“People in our area are generally single household owners, and this was not a popular area for speculation,” he said. “The banks are generally conservative, and as a whole it was kind of a non-issue.”

The shrinking workforce and the spike in unemployment in the immediate wake of the 2008 crisis, he said, looks extraordinary on a chart but is nothing historical.

“Here’s the thing about unemployment – in our communities and in Appalachia, it is chronically high. That’s why we have commissions. It took that crisis to bring the rest of the country to our level of distress,” he said. “I’ve looked at 20 years of workforce data, and it’s essentially a flat line. People have this feeling that it’s way up or way down, but in actuality our region has been very steady, no high peaks or low valleys, and that’s something good because it has insulated us from some of those shocks.”

Meanwhile, the employment market has become increasingly brisk.

“I think things are very optimistic,” Black said. “I’ve never seen so may help wanted signs, and that’s a good sign. People are hiring.”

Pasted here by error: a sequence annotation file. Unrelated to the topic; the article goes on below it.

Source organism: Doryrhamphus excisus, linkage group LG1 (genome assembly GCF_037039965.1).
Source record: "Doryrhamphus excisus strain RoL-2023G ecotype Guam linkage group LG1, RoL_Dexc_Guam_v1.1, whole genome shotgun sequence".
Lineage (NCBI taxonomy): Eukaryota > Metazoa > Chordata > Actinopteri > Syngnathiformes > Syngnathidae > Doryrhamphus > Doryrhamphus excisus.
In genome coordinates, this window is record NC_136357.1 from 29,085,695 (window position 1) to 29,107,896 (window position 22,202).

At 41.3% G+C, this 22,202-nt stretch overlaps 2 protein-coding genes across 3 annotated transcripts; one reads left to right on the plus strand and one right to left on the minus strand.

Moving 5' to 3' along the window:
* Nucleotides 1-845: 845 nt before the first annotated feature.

Appalachia might be coming into a new economic era that’s more representative of its cultural reality, Allphin said.

“There’s a prevailing image that everyone in Appalachia works in a factory, but the reality is, our region is filled with vibrant mediums and small businesses,” he said. “I’m encouraged because we have a long heritage of arts and culture, and that’s been an important sector of business but now it’s being taken to the next level, with revitalization of downtown areas, small businesses and the kind of diversity to insulate us against future fluctuations in the market.”

Washington County, changes from 2008 to 2017:

• Population: 61,773 to 61,418.

• Housing units: 28,042 to 28,083.

• Median household income: $40,805 to $44,763.

• Unemployment rate (MSA): 5.0 to 5.6 percent.

• Civilian workforce (MSA): 40,805 to 38,462.

Sources: Census Bureau, Federal Reserve Bank of St. Louis.